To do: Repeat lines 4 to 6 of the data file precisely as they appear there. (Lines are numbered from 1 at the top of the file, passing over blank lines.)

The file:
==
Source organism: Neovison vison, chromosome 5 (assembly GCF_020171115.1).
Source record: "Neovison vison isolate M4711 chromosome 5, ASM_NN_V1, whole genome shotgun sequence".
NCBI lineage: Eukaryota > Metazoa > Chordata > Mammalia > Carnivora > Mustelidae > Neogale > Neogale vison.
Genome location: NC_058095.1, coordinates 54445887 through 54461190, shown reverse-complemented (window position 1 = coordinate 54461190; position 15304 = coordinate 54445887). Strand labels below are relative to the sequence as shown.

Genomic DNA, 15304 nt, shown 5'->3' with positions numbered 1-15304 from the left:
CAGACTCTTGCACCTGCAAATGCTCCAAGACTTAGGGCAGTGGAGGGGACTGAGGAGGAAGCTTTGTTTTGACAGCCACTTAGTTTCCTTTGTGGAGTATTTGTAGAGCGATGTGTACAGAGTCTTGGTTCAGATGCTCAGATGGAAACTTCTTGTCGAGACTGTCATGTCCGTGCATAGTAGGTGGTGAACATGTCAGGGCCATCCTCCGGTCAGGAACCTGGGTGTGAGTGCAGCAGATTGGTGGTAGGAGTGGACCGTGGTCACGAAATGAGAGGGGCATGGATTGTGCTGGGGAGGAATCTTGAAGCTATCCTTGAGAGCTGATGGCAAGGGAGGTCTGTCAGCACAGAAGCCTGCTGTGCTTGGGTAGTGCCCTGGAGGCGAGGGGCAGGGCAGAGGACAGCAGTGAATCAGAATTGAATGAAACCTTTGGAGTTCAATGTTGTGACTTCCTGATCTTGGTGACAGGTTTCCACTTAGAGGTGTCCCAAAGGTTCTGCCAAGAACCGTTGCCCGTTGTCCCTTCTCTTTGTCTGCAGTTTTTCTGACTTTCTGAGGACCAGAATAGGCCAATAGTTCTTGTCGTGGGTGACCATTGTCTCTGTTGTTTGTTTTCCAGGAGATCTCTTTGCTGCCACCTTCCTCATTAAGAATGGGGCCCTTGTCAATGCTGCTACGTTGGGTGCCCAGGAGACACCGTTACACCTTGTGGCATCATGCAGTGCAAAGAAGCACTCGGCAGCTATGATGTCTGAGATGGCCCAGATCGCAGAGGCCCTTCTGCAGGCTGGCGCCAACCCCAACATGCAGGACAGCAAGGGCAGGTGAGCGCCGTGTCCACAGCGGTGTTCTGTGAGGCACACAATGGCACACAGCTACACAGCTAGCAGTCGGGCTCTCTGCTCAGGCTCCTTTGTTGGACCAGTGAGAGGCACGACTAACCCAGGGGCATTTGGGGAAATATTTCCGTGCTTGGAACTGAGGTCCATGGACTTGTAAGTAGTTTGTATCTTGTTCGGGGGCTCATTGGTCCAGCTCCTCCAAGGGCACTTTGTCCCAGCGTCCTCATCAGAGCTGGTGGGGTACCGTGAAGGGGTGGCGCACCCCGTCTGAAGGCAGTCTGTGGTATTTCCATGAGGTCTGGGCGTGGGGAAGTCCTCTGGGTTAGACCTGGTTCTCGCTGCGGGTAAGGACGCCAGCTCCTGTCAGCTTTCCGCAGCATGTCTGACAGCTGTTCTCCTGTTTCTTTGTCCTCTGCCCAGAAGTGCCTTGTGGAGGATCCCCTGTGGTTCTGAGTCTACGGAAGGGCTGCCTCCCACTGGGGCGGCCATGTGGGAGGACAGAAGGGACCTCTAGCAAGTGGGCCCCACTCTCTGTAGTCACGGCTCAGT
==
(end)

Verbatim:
Genome location: NC_058095.1, coordinates 54445887 through 54461190, shown reverse-complemented (window position 1 = coordinate 54461190; position 15304 = coordinate 54445887). Strand labels below are relative to the sequence as shown.

Genomic DNA, 15304 nt, shown 5'->3' with positions numbered 1-15304 from the left:
CAGACTCTTGCACCTGCAAATGCTCCAAGACTTAGGGCAGTGGAGGGGACTGAGGAGGAAGCTTTGTTTTGACAGCCACTTAGTTTCCTTTGTGGAGTATTTGTAGAGCGATGTGTACAGAGTCTTGGTTCAGATGCTCAGATGGAAACTTCTTGTCGAGACTGTCATGTCCGTGCATAGTAGGTGGTGAACATGTCAGGGCCATCCTCCGGTCAGGAACCTGGGTGTGAGTGCAGCAGATTGGTGGTAGGAGTGGACCGTGGTCACGAAATGAGAGGGGCATGGATTGTGCTGGGGAGGAATCTTGAAGCTATCCTTGAGAGCTGATGGCAAGGGAGGTCTGTCAGCACAGAAGCCTGCTGTGCTTGGGTAGTGCCCTGGAGGCGAGGGGCAGGGCAGAGGACAGCAGTGAATCAGAATTGAATGAAACCTTTGGAGTTCAATGTTGTGACTTCCTGATCTTGGTGACAGGTTTCCACTTAGAGGTGTCCCAAAGGTTCTGCCAAGAACCGTTGCCCGTTGTCCCTTCTCTTTGTCTGCAGTTTTTCTGACTTTCTGAGGACCAGAATAGGCCAATAGTTCTTGTCGTGGGTGACCATTGTCTCTGTTGTTTGTTTTCCAGGAGATCTCTTTGCTGCCACCTTCCTCATTAAGAATGGGGCCCTTGTCAATGCTGCTACGTTGGGTGCCCAGGAGACACCGTTACACCTTGTGGCATCATGCAGTGCAAAGAAGCACTCGGCAGCTATGATGTCTGAGATGGCCCAGATCGCAGAGGCCCTTCTGCAGGCTGGCGCCAACCCCAACATGCAGGACAGCAAGGGCAGGTGAGCGCCGTGTCCACAGCGGTGTTCTGTGAGGCACACAATGGCACACAGCTACACAGCTAGCAGTCGGGCTCTCTGCTCAGGCTCCTTTGTTGGACCAGTGAGAGGCACGACTAACCCAGGGGCATTTGGGGAAATATTTCCGTGCTTGGAACTGAGGTCCATGGACTTGTAAGTAGTTTGTATCTTGTTCGGGGGCTCATTGGTCCAGCTCCTCCAAGGGCACTTTGTCCCAGCGTCCTCATCAGAGCTGGTGGGGTACCGTGAAGGGGTGGCGCACCCCGTCTGAAGGCAGTCTGTGGTATTTCCATGAGGTCTGGGCGTGGGGAAGTCCTCTGGGTTAGACCTGGTTCTCGCTGCGGGTAAGGACGCCAGCTCCTGTCAGCTTTCCGCAGCATGTCTGACAGCTGTTCTCCTGTTTCTTTGTCCTCTGCCCAGAAGTGCCTTGTGGAGGATCCCCTGTGGTTCTGAGTCTACGGAAGGGCTGCCTCCCACTGGGGCGGCCATGTGGGAGGACAGAAGGGACCTCTAGCAAGTGGGCCCCACTCTCTGTAGTCACGGCTCAGT